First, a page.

The present invention thus provides a user-friendly method of transferring an application from one palmtop to another, such as for those cases in which the application as configured for one palmtop is not compatible with the hardware or software used by the other palmtop. The process of identifying and retrieving the appropriate version of an application and making the application ready for installation can be performed automatically, substantially without user intervention. The user does not have to know the particulars of the application to be installed or of the hardware and software used by his/her palmtop. The user also does not need to intervene in order to prepare the application for installation. The present invention therefore simplifies for users the process of finding an application, selecting the proper version, and downloading the application onto the palmtop.

BRIEF DESCRIPTION OF THE DRAWINGS

FIG. 1A is a block diagram of an exemplary network environment including a portable computer system in accordance with one embodiment of the present invention.

FIG. 1B is a block diagram of a portable computer system connected to other computer systems and the Internet via a cradle device in accordance with one embodiment of the present invention.

FIG. 2 is a top side perspective view of a portable computer system in accordance with one embodiment of the present invention.

FIG. 3 is a bottom side perspective view of the portable computer system of FIG. 2.

FIG. 4 is an exploded view of the components of the portable computer system of FIG. 2.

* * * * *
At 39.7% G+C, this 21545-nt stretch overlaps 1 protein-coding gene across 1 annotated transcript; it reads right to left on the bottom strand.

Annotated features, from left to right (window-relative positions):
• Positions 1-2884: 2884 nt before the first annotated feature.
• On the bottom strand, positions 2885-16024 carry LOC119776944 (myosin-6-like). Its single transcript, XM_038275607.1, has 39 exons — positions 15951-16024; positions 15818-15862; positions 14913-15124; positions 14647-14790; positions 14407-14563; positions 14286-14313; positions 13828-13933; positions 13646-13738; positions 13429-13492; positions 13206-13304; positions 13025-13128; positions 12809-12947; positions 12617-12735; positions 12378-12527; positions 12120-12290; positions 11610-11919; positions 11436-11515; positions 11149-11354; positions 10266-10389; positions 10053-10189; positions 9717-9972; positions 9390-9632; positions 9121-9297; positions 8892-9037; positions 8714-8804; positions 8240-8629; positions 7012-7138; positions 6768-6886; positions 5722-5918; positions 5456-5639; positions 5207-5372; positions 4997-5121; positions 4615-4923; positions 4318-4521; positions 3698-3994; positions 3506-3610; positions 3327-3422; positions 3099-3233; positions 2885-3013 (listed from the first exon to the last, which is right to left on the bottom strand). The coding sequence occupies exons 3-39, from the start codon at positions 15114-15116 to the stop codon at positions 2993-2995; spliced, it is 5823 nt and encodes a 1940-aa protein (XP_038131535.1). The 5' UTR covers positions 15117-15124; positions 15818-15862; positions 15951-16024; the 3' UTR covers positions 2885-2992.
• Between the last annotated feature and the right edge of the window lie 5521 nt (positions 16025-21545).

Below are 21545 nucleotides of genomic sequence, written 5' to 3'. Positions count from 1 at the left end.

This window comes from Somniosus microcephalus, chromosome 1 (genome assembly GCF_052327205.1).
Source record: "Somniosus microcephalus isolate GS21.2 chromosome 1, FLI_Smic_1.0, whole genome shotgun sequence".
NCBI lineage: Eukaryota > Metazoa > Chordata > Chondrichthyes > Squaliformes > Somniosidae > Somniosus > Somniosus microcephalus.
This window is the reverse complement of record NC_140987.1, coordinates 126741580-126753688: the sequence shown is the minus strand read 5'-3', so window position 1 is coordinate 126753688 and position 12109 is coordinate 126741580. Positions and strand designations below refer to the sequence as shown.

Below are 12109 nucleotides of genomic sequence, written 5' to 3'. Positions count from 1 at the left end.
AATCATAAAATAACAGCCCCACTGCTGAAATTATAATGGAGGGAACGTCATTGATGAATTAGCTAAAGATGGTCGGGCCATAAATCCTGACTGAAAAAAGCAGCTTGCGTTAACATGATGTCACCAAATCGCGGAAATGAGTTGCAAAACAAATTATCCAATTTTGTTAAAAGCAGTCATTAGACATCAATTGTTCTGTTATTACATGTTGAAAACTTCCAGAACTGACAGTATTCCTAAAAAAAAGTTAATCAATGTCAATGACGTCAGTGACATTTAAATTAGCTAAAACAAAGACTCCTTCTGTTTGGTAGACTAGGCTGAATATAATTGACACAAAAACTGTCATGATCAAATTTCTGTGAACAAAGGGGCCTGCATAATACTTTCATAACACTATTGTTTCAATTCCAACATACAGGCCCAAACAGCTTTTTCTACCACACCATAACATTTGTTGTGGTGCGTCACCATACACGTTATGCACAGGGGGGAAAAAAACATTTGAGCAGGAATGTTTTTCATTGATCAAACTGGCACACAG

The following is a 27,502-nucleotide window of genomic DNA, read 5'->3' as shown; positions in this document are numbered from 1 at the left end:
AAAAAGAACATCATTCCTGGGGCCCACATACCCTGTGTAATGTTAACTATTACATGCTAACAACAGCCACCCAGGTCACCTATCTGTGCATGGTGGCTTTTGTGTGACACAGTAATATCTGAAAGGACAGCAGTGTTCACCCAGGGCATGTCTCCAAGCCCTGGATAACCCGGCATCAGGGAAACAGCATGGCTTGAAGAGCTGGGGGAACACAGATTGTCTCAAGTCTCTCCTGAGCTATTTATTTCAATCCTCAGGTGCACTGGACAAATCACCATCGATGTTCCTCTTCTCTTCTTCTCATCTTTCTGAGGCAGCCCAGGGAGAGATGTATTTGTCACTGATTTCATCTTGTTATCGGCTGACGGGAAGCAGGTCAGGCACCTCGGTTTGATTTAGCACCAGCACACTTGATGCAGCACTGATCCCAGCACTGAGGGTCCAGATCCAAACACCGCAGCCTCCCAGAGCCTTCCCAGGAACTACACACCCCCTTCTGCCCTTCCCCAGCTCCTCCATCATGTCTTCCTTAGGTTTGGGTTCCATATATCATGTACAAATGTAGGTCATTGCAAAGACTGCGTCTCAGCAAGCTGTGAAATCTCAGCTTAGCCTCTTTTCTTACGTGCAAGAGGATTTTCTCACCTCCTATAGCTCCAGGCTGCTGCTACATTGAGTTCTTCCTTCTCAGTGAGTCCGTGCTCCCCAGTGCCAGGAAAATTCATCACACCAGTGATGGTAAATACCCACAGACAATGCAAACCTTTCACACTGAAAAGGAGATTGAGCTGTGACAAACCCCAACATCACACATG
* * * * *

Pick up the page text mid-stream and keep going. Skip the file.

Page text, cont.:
FIG. 5 is a block diagram of one embodiment of a portable computer system in accordance with the present invention.

FIG. 6 is a perspective view of the cradle device for connecting the portable computer system to other systems via a communication interface in accordance with one embodiment of the present invention.

FIG. 7 is a block diagram of one embodiment of a desktop or laptop computer system in accordance with the present invention.

FIG. 8 is a block diagram of a one embodiment of a system for allowing a portable computer system and another computer system to transfer an application in accordance with the present invention.

FIG. 9A is a block diagram showing one embodiment of a system for installing an application on a portable computer system in accordance with the present invention.

FIG. 9B is a block diagram showing another embodiment of a system for installing an application on a portable computer system in accordance with the present invention.

FIG. 10A is a data flow diagram for locating and installing an application on a portable computer system in accordance with one embodiment of the present invention.

FIG. 10B is a data flow diagram for locating and installing an application on a portable computer system in accordance with another embodiment of the present invention.

FIG. 11 is a flowchart of the steps in a process for locating and installing an application on a portable computer system in accordance with one embodiment of the present invention.

FIG. 12 is a block diagram showing one embodiment of a system for updating an application on a portable computer system in accordance with the present invention.

FIG. 13 is a data flow diagram for selecting and updating an application on a portable computer system in accordance with one embodiment of the present invention.

FIG. 14 is a flowchart of the steps in a process for selecting and updating an application on a portable computer system in accordance with one embodiment of the present invention.

DETAILED DESCRIPTION OF THE INVENTION

In the following detailed description of the present invention, numerous specific details are set forth in order to provide a thorough understanding of the present invention. However, it will be recognized by one skilled in the art that the present invention may be practiced without these specific details or with equivalents thereof. In other instances, well known methods, procedures, components, and circuits have not been described in detail as not to unnecessarily obscure aspects of the present invention.